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The Centennial And Its Effects

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If our approaching World b Fair had no purpose other thun to gratify curiosity, by providing a great ahow of beautiful and curious objects, it migbt well be doubted whether it would be worth the oost. It has far higher ends, however, and its rosults will be scen when the multitudes that will throng Fairmount Park nest sunimer shall have forgotten everything nave the most striking features of the spectacle. Tbe value of the exhibition to all who are interested in the study of the relativo development of natione will be incalculable. An American, who spent üve months at the Vienna Exhibition, remarked after its close that he feit as il he had gone around the world and hac: observod the raanuers and customs o: all countries. " Show me the books you read," said a wise man, " and I will describe your character." Show us the article8 a nation makes - the machines it invents, the picture it paints, the furniture and apparel it uss, the fooc it prepares - and we can judge of its arts, its laws, its domestio life. The visitor to the uentenmal will seo íar more of the world than Phineas Fogg saw when he made his eighty days' journoy. We did not intend, however, to speak here of the value of the Fair - to the man of science.the artigt, the inechanic, the farmer, as a mine of inform&tiou - but rather to refer to its probable effect upon the mercantile interests of this country. The business comtnunity, stunncd by the panic of 1873, has been in a half lethargy ever since. It requires some stimulus to arouse it to new exertions. The panic served a good purpose in checkiog a manía for reckless speculation that was the oil'spring of a long period of unoxamplod prosperity, and the hard timijs that followed have enforced useful lessons of economy. The country has taken a two years' rest ; itH breathing-spell has lasted long enough ; it is ready to start afresh, and only lacks confidence in itself to run another course in the race of material progress. Thia confidence, we believe, the Centen nial will leave behind it as a legacy. When we have gathered the producís of our empire and set them forth in orderly array beside those of all the other nations of the earth, we shall botter appreciate our resources. We are more bountifully endowed by nature than any other land the sim shines upon. We are young, strong, inventive, and quick-witted. No oppressive government cripples our industry ; no hostile neighbors threaten us ; we have not the burden of a standing ariny to carry. In comparing our condition with that of other peoples we shall see that we have the advantage over them in most important respecta, and if in some things we are lacking - if our fine arts are backward, our manufacturera wanting in taste, our agiculture unscientific, or our domestic life wasteful - we shall see our shortcomings so plainly by contrast that we shull make a great effort to remedy them, aud thus by perceiving wherein lies our weakness we shall augment our powers. When the Centennial is over, thewhole nation will feel refreshed and encouraged. The universal out burst of patriotic feeling will of itself do much toward setting the wheels of trade in motion. After a man has hurrahed lustily for his country, he is in the best possible frame of mind to go to work. His doubts as to the future have vanished. He has the confidence which ia the life of all enterprise. By thus giving our people a better understanding of their own wealth and strength, by causing them to see and remedy their failings, and by awakening in them a stronger love of their common country and a livelier faith in its destiny, the Centfnnial oueht to brine about a rapid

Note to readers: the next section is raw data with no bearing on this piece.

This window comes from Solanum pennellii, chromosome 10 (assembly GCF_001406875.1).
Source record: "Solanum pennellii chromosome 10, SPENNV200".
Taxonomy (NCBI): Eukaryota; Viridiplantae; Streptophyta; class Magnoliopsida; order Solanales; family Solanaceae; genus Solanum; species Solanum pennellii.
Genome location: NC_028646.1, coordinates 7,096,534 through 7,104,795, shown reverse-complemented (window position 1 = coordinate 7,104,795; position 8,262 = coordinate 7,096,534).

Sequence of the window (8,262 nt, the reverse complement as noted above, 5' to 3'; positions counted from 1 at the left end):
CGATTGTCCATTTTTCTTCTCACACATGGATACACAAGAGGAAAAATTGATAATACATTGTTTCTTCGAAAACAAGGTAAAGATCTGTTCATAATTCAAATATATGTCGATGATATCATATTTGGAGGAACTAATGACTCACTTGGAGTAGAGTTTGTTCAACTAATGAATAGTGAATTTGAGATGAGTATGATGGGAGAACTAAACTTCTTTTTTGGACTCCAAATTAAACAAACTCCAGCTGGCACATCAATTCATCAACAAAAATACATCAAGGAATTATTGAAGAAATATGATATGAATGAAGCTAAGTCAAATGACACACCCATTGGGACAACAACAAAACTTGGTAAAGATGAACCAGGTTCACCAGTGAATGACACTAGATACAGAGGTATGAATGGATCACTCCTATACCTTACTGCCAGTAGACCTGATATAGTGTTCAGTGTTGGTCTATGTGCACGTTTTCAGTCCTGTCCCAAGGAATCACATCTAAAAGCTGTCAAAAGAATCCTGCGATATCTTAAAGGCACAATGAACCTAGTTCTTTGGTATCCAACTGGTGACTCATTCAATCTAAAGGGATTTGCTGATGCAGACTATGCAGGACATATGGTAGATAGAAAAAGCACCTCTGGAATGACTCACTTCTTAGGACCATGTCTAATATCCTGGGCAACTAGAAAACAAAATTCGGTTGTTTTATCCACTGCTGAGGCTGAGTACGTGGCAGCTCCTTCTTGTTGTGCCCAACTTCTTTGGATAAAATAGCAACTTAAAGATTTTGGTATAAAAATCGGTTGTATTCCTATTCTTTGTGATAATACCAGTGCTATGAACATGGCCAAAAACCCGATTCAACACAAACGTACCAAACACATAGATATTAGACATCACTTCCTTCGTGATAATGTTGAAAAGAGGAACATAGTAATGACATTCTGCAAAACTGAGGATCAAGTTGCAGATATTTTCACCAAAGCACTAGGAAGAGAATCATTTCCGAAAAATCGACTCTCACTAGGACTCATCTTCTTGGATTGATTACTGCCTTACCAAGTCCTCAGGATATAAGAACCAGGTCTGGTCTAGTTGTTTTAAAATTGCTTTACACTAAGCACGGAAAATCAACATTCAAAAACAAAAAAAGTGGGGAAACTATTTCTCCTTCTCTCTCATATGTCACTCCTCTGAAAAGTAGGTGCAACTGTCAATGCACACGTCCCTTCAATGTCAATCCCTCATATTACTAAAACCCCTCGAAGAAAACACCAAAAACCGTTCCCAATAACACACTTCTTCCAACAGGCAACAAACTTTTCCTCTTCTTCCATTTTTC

Old News
Michigan Argus